This month we're kicking off a series highlighting the stories of three veterinary professionals, all in very different financial
circumstances and stages in their careers. I chatted with each of these doctors, and our open discussions left me with a broader
perspective on the various elements that play into how we each perceive and manage our careers and debts. They also led me
to reflect on a couple of situations during my own career when I had to make an important decision that would profoundly impact
my financial future.
Have you been given financial advice to deal with your debt along the way? How good did that advice turn out to be? With so
many opinions and experts out there, finding the best path can be daunting. During my internship year, I recall one not-so-helpful
tip that I received from an associate veterinarian in the same practice. The associate suggested that my best strategy to
deal with my student loans at that time was ... to shoot myself in the head. While he may not have been that far off strictly
in terms of practicality (equine veterinarians tend to be very practical), I was motivated enough at the time to explore alternate
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Another factor that influences a veterinarian's financial situation—and ability to pay down debt—is whether he or she chooses
to pursue an internship or advanced training. Does the financial benefit of being board-certified offset the opportunity cost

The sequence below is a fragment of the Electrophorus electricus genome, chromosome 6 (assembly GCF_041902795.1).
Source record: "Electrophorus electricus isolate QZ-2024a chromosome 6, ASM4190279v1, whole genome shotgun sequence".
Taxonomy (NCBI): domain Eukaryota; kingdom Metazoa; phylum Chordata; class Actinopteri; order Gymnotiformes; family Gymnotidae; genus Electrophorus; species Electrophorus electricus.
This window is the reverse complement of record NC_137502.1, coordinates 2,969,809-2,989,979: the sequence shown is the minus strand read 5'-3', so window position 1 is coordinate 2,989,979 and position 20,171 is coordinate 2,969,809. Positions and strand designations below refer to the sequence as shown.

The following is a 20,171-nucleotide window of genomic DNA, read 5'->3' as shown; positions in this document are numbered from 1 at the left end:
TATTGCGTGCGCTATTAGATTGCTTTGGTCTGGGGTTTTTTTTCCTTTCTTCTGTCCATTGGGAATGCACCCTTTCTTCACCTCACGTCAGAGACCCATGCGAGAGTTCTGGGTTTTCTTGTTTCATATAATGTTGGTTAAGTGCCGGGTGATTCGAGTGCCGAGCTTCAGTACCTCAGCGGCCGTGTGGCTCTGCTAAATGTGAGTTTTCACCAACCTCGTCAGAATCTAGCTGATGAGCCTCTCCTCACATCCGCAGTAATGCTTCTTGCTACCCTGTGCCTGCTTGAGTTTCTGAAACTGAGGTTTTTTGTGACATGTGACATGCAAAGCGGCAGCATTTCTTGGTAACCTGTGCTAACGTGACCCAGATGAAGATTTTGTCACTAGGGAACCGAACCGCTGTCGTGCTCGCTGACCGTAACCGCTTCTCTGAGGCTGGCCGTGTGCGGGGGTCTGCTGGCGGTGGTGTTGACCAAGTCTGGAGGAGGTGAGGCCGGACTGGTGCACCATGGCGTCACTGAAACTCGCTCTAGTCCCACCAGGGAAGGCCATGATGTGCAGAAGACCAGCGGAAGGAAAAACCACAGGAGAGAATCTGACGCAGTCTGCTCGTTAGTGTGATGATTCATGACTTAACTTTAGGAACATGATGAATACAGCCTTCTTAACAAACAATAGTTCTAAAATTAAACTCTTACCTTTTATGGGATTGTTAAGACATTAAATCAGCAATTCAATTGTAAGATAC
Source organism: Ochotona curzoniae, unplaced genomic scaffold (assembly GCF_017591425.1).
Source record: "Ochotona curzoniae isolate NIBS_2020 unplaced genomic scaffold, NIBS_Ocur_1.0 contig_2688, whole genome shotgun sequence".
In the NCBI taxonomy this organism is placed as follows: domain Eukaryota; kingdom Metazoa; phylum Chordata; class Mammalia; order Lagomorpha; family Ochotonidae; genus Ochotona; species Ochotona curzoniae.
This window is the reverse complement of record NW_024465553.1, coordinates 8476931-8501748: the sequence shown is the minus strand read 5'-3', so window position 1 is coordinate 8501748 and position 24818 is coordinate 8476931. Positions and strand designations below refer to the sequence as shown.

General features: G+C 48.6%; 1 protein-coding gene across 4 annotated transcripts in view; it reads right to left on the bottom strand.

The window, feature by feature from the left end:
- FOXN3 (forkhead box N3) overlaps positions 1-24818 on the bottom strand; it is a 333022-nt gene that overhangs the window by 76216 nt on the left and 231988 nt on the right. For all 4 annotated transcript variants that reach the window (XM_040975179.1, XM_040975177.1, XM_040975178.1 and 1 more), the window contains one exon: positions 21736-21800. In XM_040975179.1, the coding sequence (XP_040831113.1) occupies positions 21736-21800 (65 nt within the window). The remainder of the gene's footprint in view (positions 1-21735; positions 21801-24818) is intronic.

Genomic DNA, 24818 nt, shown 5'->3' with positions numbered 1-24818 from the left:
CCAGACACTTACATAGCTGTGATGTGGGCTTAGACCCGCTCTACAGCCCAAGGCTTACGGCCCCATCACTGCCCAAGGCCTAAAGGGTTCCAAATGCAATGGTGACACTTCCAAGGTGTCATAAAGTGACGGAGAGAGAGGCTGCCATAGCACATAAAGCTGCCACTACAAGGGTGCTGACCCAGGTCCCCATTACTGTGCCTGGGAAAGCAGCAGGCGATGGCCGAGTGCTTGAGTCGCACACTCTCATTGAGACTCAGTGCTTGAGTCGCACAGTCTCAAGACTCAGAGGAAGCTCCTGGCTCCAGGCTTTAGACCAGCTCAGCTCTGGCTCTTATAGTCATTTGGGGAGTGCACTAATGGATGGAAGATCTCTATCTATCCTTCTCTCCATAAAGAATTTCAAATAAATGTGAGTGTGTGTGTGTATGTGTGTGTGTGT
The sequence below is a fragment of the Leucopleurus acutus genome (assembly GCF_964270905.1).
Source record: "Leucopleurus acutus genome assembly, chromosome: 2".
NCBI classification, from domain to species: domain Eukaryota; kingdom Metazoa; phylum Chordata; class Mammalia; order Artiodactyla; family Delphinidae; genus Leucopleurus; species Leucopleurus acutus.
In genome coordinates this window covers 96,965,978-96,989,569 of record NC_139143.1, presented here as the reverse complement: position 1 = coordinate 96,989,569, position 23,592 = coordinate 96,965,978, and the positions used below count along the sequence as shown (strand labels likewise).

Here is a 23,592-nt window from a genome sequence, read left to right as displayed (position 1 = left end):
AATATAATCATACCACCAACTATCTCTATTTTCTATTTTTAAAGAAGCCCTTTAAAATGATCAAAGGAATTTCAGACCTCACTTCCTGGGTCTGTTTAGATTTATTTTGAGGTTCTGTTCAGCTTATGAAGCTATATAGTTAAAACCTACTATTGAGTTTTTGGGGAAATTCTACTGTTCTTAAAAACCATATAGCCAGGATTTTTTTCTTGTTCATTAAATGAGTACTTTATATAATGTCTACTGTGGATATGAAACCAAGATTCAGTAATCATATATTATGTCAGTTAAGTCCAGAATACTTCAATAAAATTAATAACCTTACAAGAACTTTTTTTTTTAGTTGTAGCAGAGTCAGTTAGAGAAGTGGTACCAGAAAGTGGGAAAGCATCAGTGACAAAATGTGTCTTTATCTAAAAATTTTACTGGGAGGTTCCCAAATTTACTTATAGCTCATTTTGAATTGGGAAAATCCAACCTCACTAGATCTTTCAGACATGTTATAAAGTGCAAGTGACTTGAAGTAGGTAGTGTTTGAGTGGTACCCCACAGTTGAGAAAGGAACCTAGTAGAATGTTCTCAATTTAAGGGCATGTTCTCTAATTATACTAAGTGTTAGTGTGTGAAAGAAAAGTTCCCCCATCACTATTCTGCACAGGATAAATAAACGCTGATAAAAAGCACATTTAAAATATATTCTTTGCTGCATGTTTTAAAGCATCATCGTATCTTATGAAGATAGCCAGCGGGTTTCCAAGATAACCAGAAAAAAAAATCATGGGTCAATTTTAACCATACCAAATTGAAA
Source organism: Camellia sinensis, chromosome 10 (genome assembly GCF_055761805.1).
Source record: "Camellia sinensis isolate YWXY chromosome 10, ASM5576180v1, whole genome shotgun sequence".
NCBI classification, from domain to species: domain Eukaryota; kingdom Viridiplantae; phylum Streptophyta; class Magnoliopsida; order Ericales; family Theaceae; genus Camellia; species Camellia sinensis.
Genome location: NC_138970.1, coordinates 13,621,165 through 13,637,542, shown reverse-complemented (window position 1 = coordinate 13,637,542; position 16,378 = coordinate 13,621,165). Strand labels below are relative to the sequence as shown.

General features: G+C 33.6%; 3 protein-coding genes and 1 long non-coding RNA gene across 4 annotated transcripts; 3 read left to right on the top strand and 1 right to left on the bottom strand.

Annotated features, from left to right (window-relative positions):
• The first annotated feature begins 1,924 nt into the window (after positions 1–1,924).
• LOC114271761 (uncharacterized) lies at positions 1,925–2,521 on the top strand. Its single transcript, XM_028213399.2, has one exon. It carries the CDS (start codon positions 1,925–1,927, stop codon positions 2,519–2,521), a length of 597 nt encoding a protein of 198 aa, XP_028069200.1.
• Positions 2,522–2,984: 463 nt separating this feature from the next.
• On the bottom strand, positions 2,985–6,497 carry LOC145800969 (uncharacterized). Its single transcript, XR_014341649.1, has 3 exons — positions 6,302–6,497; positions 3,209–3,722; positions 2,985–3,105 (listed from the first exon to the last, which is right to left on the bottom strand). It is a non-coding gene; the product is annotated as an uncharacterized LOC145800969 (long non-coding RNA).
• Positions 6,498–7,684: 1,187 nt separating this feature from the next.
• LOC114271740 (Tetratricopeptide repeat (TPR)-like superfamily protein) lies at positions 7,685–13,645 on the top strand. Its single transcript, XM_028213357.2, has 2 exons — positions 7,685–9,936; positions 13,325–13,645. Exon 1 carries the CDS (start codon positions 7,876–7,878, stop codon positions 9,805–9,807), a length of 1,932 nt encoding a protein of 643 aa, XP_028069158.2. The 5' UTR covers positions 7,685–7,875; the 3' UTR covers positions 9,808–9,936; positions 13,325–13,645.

of compounding interest and decreased savings during those important years? My feeling is that the majority of specialty-trained
veterinarians pursue their passion, not the salary.
I recall one potential "job interview" in which I was extended a fantastic opportunity. It was three years after my graduation
and I was coming to realize that my dream career in equine practice just wasn't panning out. It was time for me to make the
(very scary) shift to small animal practice if I was going to survive as a practicing veterinarian. The owner of a reputable
small animal referral hospital in California had a truly great offer, just for me. He said that if I wanted to work at his
hospital full-time and receive no salary or benefits, then perhaps in a year or so there might just be an opportunity for
me to enter a training program. After many sleepless nights of deliberating, I decided that the offer was too good to be true
and politely declined.
Pursuing our career and financial goals will lead us down a bumpy, winding road. Here is the first of three stories illustrating
more of the varied experiences within our socioeconomically diverse profession.